This makes shortening a healthier alternative to lard.
However, there is a downside to using shortening. Because it contains no cholesterol, it does not melt like lard.
So, if you want to make pie crust, you’ll have to add some extra flour or even cornstarch.
It can be used in place of butter in baking recipes.
If you don’t want to bake, you can spread it on bread, crackers, cookies, pancakes, waffles, etc.
Ghee is commonly used in Southeast Asia, but has become more popular around the world in recent decades.
It is made in a manner similar to lard, except that butter is cooked until the water separates out from the fats.
This produces a clarified butter, as we mentioned above, which is primarily fat.
Ghee contains no cholesterol and is considered healthier than lard because it does not contain saturated fats.
Ghee can be used as a replacement for lard in both cooking, and baking.
In addition, ghee has a higher smoke point than lard, making it a good choice for frying foods such as vegetables and meats.
How To Substitute
Lard is a traditional animal fat used for cooking and baking in many cultures. Vegetable Shortening or Ghee are both fats made from plant oils. They are a popular substitute for animal fats like lard and are more widely available than lard, and have a neutral flavor.
5. Olive Oil
Olive oil is a common alternative to lard or butter and is one of those things we use without thinking about how much we use.
But did you know there are actually two types of olive oil? And that they behave very differently?
Extra Virgin Olive Oil is the most expensive type of olive oil. It contains no additives, chemicals, or preservatives.
This makes it perfect for cooking and baking.
Regular olive oil is cheaper.
It does contain some antioxidants and flavorings, but it’s still best used for salad dressings, marinades, and dipping bread into.
Why would you choose one over the other? Extra virgin olive oil is great for salads because it keeps longer.
It has a stronger flavor, too.
So you might feel like you need less of it.
Regular olive oil tastes better, though. It doesn’t keep as long, but it’ll add a nice flavor to dishes.
And finally, let’s look at what happens when you cook with them both. Extra virgin olive oil burns much faster than regular olive oil.
So don’t heat it beyond medium temperature. Otherwise, you risk burning it.
On the other hand, regular olive oil takes longer to brown. So you can go ahead and heat it a little hotter.
How To Substitute
Many of the world’s population has switched from lard to olive oil. Many use this substitution because it is a healthier alternative because is high in antioxidants and omega-3 fatty acids.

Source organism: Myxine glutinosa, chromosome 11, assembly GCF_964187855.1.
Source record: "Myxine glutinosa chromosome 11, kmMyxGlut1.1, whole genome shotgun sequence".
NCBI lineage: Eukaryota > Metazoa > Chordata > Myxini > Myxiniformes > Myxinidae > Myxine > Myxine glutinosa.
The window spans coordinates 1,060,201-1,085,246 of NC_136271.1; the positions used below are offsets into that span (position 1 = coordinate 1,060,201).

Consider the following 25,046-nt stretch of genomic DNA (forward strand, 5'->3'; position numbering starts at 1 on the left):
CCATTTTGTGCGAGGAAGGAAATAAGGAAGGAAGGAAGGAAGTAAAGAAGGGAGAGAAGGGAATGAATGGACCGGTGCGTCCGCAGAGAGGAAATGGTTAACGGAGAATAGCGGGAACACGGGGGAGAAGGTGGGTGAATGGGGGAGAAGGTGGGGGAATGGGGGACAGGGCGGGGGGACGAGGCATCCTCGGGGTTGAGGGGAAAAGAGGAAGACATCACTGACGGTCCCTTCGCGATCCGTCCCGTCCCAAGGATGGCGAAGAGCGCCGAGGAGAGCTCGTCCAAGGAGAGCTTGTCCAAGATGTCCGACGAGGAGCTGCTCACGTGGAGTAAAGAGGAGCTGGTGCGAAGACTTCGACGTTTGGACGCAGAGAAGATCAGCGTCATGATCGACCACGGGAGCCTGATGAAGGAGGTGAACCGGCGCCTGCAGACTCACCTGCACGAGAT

6. Avocado Or Mashed Banana
Avocados and bananas are both solid fats that melt at around 76 degrees Fahrenheit.
When you bake, temperatures rise above that range, which causes the fat to become liquid.
Avocados and bananas contain about twice the amount of saturated fat found in butter, making baked goods less flaky, and even greasier.
To avoid this problem, try substituting vegetable oil for some of the shortening or butter in recipes.
You can also add extra egg yolks to help bind the ingredients together.
You can find many recipes online that show how to replace shortening with olive oil, grapeseed oil, coconut oil, or applesauce.
Banana is another common substitute, since it contains similar amounts of saturated fat as shortening.
For example, you could swap 3 tablespoons of shortening for 2 cups of mashed banana.
How To Substitute
Most baked goods can substitute avocado or mashed banana for lard. To replace lard with avocado, mash two avocados with a fork and add the mixture to the recipe. To replace lard with mashed banana, place two bananas on a cutting board and slice them into thin pieces.
Lard is a common ingredient in many recipes, but it’s also one of the most unhealthy fats you can use.
It has been linked to heart disease and cancer, so if you want to make healthier food choices, you need to find an alternative for lard.
Thankfully, as we’ve seen there are many healthy alternatives available.
Frequently Asked Questions
Can I Substitute Oil For Lard?
Yes, you can substitute oil for lard in your baking recipes. Because each ingredient’s properties are similar, there are no significant differences in the result. When substituting oil for lard, it is essential to use the same weight. For example, you may substitute 3/4 cup oil for 3/4 cup lard.
Is There A Vegetarian Version Of Lard?
Vegetarian lard is a mixture of vegetable oils and fats. You may use it in various recipes, including baking and frying. Vegetarian lard is often a blend of oils such as soybean, canola, sunflower, or cottonseed.
What Is A Vegan Substitute For Lard?
A vegan substitute for lard is an oil made of plant oils that you can use to cook with. Vegan lard is a product that is made from non-animal sources. Many oils are suitable for cooking and baking, such as coconut oil, olive oil, and vegetable oil.